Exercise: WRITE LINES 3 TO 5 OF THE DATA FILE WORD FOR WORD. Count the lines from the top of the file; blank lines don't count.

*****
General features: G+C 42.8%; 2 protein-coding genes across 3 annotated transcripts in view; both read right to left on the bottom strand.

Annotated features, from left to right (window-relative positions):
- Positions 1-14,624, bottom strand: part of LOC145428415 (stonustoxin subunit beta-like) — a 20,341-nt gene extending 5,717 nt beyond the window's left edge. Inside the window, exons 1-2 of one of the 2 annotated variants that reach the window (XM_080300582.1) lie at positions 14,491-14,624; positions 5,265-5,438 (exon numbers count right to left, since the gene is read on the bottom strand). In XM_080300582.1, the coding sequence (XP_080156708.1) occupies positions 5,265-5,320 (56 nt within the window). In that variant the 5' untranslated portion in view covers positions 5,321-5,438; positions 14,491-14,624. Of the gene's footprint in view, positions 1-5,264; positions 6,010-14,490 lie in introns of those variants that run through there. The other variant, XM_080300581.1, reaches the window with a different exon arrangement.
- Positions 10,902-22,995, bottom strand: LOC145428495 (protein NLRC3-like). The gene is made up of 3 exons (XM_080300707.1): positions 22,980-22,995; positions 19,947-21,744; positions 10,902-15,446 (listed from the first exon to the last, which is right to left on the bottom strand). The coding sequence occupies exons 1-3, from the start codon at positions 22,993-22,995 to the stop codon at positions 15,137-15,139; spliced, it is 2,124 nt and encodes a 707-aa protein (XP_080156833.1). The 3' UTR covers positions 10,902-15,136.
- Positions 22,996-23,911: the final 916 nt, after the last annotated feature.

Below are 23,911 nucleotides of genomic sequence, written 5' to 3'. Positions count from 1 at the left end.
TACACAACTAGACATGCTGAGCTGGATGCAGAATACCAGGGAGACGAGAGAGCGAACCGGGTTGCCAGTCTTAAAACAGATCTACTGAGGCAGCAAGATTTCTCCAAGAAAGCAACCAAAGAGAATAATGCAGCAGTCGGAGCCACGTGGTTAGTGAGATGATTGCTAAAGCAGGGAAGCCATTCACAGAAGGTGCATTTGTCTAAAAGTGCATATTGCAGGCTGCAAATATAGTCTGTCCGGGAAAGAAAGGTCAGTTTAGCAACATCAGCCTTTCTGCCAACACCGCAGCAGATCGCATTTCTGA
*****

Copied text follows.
- Positions 1-14,624, bottom strand: part of LOC145428415 (stonustoxin subunit beta-like) — a 20,341-nt gene extending 5,717 nt beyond the window's left edge. Inside the window, exons 1-2 of one of the 2 annotated variants that reach the window (XM_080300582.1) lie at positions 14,491-14,624; positions 5,265-5,438 (exon numbers count right to left, since the gene is read on the bottom strand). In XM_080300582.1, the coding sequence (XP_080156708.1) occupies positions 5,265-5,320 (56 nt within the window). In that variant the 5' untranslated portion in view covers positions 5,321-5,438; positions 14,491-14,624. Of the gene's footprint in view, positions 1-5,264; positions 6,010-14,490 lie in introns of those variants that run through there. The other variant, XM_080300581.1, reaches the window with a different exon arrangement.
- Positions 10,902-22,995, bottom strand: LOC145428495 (protein NLRC3-like). The gene is made up of 3 exons (XM_080300707.1): positions 22,980-22,995; positions 19,947-21,744; positions 10,902-15,446 (listed from the first exon to the last, which is right to left on the bottom strand). The coding sequence occupies exons 1-3, from the start codon at positions 22,993-22,995 to the stop codon at positions 15,137-15,139; spliced, it is 2,124 nt and encodes a 707-aa protein (XP_080156833.1). The 3' UTR covers positions 10,902-15,136.
- Positions 22,996-23,911: the final 916 nt, after the last annotated feature.